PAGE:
How One Collector Amassed Over 35,000 Puzzles

Not many 10 year olds are capable of making a decision that charts their entire life’s course, but Jerry Slocum did. Through a mechanical puzzle he purchased with his allowance at a Chicago five-and-dime, Slocum’s destiny was revealed amidst the competing hobbies that defined boyhood in 1941.

“It was called ‘Rings “O” 7,’ which was Chinese in origin,” Slocum says. “It was much harder than any of the other puzzles I had bought before it.” Slocum discovered an algorithm to take apart and solve the tangled ring-and-wire puzzle two weeks later. “Nobody near me could figure it out—not my father, mother or sister,” he says. “Suddenly, I had this emerging capability to stand out in the local crowd.”

Jerry Slocum holding Rings “O” 7 puzzle

Even at age 90, Slocum still attracts a crowd. His popular claim to fame? Owning the world’s largest collection of more than 35,000 historical and modern mechanical puzzles. From 1986 to 2015, his puzzles were exhibited at 17 museums across the world, including the MIT Museum and Chicago’s Museum of Science and Industry. That collector mentality has earned him international renown and appearances on TV and radio across North America, Europe, and Asia. He was most notably a guest on The Tonight Show Starring Johnny Carson in 1986, Martha Stewart Living in 2002, and even served as a live TV guest in Mongolia in 2001 and 2004.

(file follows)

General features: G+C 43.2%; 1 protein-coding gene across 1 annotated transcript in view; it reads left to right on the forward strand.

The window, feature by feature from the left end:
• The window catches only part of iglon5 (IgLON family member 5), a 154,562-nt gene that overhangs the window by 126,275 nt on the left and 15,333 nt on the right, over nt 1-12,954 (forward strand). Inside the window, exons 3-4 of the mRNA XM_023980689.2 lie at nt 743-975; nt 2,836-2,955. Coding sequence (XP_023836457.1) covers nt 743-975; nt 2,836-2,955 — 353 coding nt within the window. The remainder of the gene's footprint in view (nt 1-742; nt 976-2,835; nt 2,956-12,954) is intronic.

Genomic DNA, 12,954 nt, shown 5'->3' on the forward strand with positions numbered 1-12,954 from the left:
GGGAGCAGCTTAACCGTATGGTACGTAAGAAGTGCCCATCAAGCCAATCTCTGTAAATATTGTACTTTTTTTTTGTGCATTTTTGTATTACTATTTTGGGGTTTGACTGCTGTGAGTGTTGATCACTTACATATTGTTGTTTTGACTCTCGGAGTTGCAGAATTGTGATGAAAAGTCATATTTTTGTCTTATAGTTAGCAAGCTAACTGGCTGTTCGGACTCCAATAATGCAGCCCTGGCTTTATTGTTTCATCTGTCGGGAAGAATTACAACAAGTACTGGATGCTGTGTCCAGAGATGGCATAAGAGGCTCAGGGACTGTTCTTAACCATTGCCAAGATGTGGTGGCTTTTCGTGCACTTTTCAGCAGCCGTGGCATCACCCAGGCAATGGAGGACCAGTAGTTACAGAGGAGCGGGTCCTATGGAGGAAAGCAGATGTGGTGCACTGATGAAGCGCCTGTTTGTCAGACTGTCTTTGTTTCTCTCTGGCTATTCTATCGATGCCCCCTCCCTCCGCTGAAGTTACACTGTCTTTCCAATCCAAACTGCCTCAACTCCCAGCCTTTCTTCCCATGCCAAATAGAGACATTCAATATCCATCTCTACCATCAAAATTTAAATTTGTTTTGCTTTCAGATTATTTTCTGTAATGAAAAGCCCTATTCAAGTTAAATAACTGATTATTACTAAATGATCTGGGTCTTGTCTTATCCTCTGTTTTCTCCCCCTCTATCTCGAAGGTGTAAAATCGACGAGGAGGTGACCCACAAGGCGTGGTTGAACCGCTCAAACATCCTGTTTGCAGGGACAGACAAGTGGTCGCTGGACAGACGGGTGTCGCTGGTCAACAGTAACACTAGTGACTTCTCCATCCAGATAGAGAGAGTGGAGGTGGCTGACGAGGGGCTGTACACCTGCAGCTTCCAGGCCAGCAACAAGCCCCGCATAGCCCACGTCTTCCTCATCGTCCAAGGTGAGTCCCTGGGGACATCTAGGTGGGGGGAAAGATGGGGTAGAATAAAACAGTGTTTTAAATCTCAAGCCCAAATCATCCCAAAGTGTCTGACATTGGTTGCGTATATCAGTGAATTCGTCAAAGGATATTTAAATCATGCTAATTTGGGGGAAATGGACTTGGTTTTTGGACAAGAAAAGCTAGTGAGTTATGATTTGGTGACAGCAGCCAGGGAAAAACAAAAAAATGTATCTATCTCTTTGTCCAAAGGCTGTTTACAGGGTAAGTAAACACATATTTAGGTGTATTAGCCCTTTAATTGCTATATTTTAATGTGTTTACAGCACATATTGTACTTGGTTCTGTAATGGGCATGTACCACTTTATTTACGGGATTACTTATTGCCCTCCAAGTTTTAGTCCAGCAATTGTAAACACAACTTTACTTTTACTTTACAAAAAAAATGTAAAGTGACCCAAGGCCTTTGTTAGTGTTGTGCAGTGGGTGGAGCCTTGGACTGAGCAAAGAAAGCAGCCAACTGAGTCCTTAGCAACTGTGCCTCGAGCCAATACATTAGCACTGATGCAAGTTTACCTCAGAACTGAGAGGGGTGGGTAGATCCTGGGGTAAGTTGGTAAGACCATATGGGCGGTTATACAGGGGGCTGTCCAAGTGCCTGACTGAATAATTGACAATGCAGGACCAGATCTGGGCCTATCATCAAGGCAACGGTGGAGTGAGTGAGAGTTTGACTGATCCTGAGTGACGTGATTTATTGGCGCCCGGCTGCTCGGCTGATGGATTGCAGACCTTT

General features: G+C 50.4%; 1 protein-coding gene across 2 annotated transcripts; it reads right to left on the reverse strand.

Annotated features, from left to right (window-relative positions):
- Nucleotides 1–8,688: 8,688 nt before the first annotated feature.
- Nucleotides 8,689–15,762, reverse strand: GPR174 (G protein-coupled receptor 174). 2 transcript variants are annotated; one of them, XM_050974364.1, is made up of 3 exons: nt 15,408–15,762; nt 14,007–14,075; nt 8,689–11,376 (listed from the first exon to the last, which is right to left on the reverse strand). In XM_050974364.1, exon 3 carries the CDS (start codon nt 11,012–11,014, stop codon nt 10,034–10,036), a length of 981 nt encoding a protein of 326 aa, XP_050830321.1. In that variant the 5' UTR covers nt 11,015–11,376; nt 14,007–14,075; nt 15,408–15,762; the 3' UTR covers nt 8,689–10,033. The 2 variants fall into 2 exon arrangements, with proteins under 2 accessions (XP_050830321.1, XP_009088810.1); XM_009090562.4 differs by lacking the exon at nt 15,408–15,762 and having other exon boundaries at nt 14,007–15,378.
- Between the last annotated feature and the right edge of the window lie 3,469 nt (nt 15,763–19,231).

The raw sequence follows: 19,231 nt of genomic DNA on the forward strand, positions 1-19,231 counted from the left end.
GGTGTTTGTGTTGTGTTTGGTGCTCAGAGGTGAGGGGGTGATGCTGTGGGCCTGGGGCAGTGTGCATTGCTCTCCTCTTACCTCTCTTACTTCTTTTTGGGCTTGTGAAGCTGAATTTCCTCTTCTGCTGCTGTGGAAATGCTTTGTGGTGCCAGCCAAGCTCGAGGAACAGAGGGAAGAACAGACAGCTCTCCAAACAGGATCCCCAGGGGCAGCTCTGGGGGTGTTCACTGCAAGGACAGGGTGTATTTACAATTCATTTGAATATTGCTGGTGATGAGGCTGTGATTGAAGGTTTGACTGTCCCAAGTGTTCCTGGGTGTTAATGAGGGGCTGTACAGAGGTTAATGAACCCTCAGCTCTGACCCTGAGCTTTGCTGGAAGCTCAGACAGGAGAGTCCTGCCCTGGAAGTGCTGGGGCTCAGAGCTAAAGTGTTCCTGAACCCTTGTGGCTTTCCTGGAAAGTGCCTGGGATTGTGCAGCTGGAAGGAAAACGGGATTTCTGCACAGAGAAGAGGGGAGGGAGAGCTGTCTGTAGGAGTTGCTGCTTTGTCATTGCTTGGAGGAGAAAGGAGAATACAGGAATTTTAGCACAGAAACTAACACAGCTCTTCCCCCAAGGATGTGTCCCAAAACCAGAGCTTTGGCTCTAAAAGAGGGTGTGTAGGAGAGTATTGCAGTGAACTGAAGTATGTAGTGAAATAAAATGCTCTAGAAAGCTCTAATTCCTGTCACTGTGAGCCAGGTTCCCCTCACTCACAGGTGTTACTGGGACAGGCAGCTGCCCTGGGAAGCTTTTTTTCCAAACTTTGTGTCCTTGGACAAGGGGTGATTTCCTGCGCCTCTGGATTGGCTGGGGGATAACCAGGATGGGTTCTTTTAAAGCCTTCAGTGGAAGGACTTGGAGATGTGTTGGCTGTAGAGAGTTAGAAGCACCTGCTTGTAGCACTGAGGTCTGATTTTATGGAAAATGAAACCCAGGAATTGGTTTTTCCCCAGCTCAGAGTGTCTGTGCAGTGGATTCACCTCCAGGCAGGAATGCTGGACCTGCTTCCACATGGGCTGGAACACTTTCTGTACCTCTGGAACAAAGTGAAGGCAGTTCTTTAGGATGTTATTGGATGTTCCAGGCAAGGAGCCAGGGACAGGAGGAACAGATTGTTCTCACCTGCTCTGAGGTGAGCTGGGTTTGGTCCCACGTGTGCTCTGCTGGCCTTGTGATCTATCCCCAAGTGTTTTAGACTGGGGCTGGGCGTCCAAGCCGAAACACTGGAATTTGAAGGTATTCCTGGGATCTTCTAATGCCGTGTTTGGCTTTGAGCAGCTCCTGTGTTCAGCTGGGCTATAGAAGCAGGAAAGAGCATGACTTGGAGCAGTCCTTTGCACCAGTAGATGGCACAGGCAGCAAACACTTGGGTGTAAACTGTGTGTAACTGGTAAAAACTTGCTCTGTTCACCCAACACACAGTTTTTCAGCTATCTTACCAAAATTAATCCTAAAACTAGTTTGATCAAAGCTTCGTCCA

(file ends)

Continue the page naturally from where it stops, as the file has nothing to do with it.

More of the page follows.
“I had quite a good time interacting with Johnny and Martha, having them try to solve some puzzles,” Slocum says. “Martha was so anxious to be able to solve them that in frustration she used some colorful language on air. The producer said they’d have to go back and do something about that in editing.”

Slocum was a diehard collector long before the Carson guest spot, having amassed 500 puzzles by his mid-teens. After earning his undergrad in mechanical engineering at the University of Illinois, he authored an article in 1955 for Science & Mechanics magazine that included a photo of him posing with his collection, which led to new connections that would further support his collecting habit.

Jerry and Margot Slocum in 1955

Jerry & Margot Slocum with their puzzle collection for the October 1955 issue of Science & Mechanics magazine.

“I got letters from all over the world from that article, striking up friendships and correspondence with many other puzzle enthusiasts,” he says about the life-changing moment.

Slocum’s puzzles didn’t explode into world-renowned collection territory until around 1978 when he threw a little get-together among friends at his home in Beverly Hills. He called the gathering the International Puzzle Party because his nine friends represented three different countries. The way I organized it, you had to be a puzzle collector with puzzles in order to be invited,” Slocum says. “Pretty soon, after a few years, we started to exchange puzzles. You would come with 50 puzzles all alike and you’d walk away with 50 puzzles that were all different. … It was a good way to start a puzzle collection.”

Jerry Slocum Puzzle Collection

Before long, some serious changes were needed at the Slocum residence to accommodate the puzzles. “By 1984, my puzzle collection had overgrown my son Allan’s room and occupied quite a bit of additional space in our home,” he explains. “My wife, Margot, suggested that she would share her vegetable garden if I would move my puzzles to a new puzzle museum building in half of her garden space.”

A wall of mechanical puzzles collected by Jerry Slocum

He was quickly emerging as the “World’s Greatest Puzzle Collector,” so Slocum didn’t just want to create a simple backyard museum. To gamify the actual building, he commissioned help from the great Japanese puzzle box maker and artisan, Akio Kamei.